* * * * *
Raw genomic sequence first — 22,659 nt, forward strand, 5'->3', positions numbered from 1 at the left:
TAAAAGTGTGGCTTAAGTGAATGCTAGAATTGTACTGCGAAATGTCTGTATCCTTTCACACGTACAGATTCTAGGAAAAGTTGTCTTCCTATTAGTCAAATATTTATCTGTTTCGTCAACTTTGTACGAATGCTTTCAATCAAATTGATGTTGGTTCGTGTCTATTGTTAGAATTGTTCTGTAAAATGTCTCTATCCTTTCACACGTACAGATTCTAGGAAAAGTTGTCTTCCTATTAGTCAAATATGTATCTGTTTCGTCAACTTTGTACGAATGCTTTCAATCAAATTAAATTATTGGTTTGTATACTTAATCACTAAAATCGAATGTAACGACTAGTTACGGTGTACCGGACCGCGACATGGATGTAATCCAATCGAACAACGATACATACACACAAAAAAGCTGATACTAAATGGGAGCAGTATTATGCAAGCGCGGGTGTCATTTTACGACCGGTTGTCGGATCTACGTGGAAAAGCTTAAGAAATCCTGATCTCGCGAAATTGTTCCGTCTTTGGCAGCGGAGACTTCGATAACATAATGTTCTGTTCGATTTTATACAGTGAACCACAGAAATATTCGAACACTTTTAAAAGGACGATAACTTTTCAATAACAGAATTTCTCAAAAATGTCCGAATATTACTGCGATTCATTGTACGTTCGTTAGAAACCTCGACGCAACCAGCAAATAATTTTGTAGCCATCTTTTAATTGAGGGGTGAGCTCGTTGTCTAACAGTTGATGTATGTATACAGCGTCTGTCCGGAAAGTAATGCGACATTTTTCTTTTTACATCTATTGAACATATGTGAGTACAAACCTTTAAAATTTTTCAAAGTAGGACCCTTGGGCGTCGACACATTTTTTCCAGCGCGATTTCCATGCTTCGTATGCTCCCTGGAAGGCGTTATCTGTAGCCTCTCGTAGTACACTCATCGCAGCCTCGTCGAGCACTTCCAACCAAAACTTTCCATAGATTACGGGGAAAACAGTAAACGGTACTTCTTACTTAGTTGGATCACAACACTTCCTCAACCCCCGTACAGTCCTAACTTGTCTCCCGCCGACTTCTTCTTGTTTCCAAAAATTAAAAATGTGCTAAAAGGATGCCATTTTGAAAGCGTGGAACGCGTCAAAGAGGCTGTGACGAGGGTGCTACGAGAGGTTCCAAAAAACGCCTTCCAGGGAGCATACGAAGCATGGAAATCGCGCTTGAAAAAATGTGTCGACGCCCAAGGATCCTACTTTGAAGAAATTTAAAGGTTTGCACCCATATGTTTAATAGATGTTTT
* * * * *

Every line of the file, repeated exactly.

Raw genomic sequence first — 22,659 nt, forward strand, 5'->3', positions numbered from 1 at the left:
TAAAAGTGTGGCTTAAGTGAATGCTAGAATTGTACTGCGAAATGTCTGTATCCTTTCACACGTACAGATTCTAGGAAAAGTTGTCTTCCTATTAGTCAAATATTTATCTGTTTCGTCAACTTTGTACGAATGCTTTCAATCAAATTGATGTTGGTTCGTGTCTATTGTTAGAATTGTTCTGTAAAATGTCTCTATCCTTTCACACGTACAGATTCTAGGAAAAGTTGTCTTCCTATTAGTCAAATATGTATCTGTTTCGTCAACTTTGTACGAATGCTTTCAATCAAATTAAATTATTGGTTTGTATACTTAATCACTAAAATCGAATGTAACGACTAGTTACGGTGTACCGGACCGCGACATGGATGTAATCCAATCGAACAACGATACATACACACAAAAAAGCTGATACTAAATGGGAGCAGTATTATGCAAGCGCGGGTGTCATTTTACGACCGGTTGTCGGATCTACGTGGAAAAGCTTAAGAAATCCTGATCTCGCGAAATTGTTCCGTCTTTGGCAGCGGAGACTTCGATAACATAATGTTCTGTTCGATTTTATACAGTGAACCACAGAAATATTCGAACACTTTTAAAAGGACGATAACTTTTCAATAACAGAATTTCTCAAAAATGTCCGAATATTACTGCGATTCATTGTACGTTCGTTAGAAACCTCGACGCAACCAGCAAATAATTTTGTAGCCATCTTTTAATTGAGGGGTGAGCTCGTTGTCTAACAGTTGATGTATGTATACAGCGTCTGTCCGGAAAGTAATGCGACATTTTTCTTTTTACATCTATTGAACATATGTGAGTACAAACCTTTAAAATTTTTCAAAGTAGGACCCTTGGGCGTCGACACATTTTTTCCAGCGCGATTTCCATGCTTCGTATGCTCCCTGGAAGGCGTTATCTGTAGCCTCTCGTAGTACACTCATCGCAGCCTCGTCGAGCACTTCCAACCAAAACTTTCCATAGATTACGGGGAAAACAGTAAACGGTACTTCTTACTTAGTTGGATCACAACACTTCCTCAACCCCCGTACAGTCCTAACTTGTCTCCCGCCGACTTCTTCTTGTTTCCAAAAATTAAAAATGTGCTAAAAGGATGCCATTTTGAAAGCGTGGAACGCGTCAAAGAGGCTGTGACGAGGGTGCTACGAGAGGTTCCAAAAAACGCCTTCCAGGGAGCATACGAAGCATGGAAATCGCGCTTGAAAAAATGTGTCGACGCCCAAGGATCCTACTTTGAAGAAATTTAAAGGTTTGCACCCATATGTTTAATAGATGTTTT